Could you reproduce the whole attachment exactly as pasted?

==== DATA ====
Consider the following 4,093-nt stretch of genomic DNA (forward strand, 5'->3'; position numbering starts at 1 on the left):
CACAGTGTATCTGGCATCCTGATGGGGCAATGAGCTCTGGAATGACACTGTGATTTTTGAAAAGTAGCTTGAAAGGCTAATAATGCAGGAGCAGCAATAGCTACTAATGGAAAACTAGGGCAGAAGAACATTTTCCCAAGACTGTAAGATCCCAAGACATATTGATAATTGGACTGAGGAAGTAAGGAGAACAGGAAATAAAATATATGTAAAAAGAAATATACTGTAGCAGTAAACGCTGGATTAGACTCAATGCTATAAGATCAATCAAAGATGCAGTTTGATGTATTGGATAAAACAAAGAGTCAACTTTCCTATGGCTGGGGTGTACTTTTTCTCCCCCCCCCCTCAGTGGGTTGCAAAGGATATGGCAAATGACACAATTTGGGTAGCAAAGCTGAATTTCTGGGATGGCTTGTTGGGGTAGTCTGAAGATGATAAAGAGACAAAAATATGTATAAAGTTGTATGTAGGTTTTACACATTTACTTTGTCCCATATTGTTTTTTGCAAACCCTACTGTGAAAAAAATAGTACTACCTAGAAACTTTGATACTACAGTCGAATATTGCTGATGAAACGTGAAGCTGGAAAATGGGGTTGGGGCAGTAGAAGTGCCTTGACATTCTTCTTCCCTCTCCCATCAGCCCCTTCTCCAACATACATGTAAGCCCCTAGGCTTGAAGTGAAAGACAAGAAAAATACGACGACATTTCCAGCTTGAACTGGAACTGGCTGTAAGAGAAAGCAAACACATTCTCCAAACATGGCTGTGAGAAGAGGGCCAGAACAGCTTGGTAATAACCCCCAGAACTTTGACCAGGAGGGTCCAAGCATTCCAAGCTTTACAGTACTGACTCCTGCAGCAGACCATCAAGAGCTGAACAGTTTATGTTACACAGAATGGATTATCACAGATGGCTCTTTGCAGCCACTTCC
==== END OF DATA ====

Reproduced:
Consider the following 4,093-nt stretch of genomic DNA (forward strand, 5'->3'; position numbering starts at 1 on the left):
CACAGTGTATCTGGCATCCTGATGGGGCAATGAGCTCTGGAATGACACTGTGATTTTTGAAAAGTAGCTTGAAAGGCTAATAATGCAGGAGCAGCAATAGCTACTAATGGAAAACTAGGGCAGAAGAACATTTTCCCAAGACTGTAAGATCCCAAGACATATTGATAATTGGACTGAGGAAGTAAGGAGAACAGGAAATAAAATATATGTAAAAAGAAATATACTGTAGCAGTAAACGCTGGATTAGACTCAATGCTATAAGATCAATCAAAGATGCAGTTTGATGTATTGGATAAAACAAAGAGTCAACTTTCCTATGGCTGGGGTGTACTTTTTCTCCCCCCCCCCTCAGTGGGTTGCAAAGGATATGGCAAATGACACAATTTGGGTAGCAAAGCTGAATTTCTGGGATGGCTTGTTGGGGTAGTCTGAAGATGATAAAGAGACAAAAATATGTATAAAGTTGTATGTAGGTTTTACACATTTACTTTGTCCCATATTGTTTTTTGCAAACCCTACTGTGAAAAAAATAGTACTACCTAGAAACTTTGATACTACAGTCGAATATTGCTGATGAAACGTGAAGCTGGAAAATGGGGTTGGGGCAGTAGAAGTGCCTTGACATTCTTCTTCCCTCTCCCATCAGCCCCTTCTCCAACATACATGTAAGCCCCTAGGCTTGAAGTGAAAGACAAGAAAAATACGACGACATTTCCAGCTTGAACTGGAACTGGCTGTAAGAGAAAGCAAACACATTCTCCAAACATGGCTGTGAGAAGAGGGCCAGAACAGCTTGGTAATAACCCCCAGAACTTTGACCAGGAGGGTCCAAGCATTCCAAGCTTTACAGTACTGACTCCTGCAGCAGACCATCAAGAGCTGAACAGTTTATGTTACACAGAATGGATTATCACAGATGGCTCTTTGCAGCCACTTCC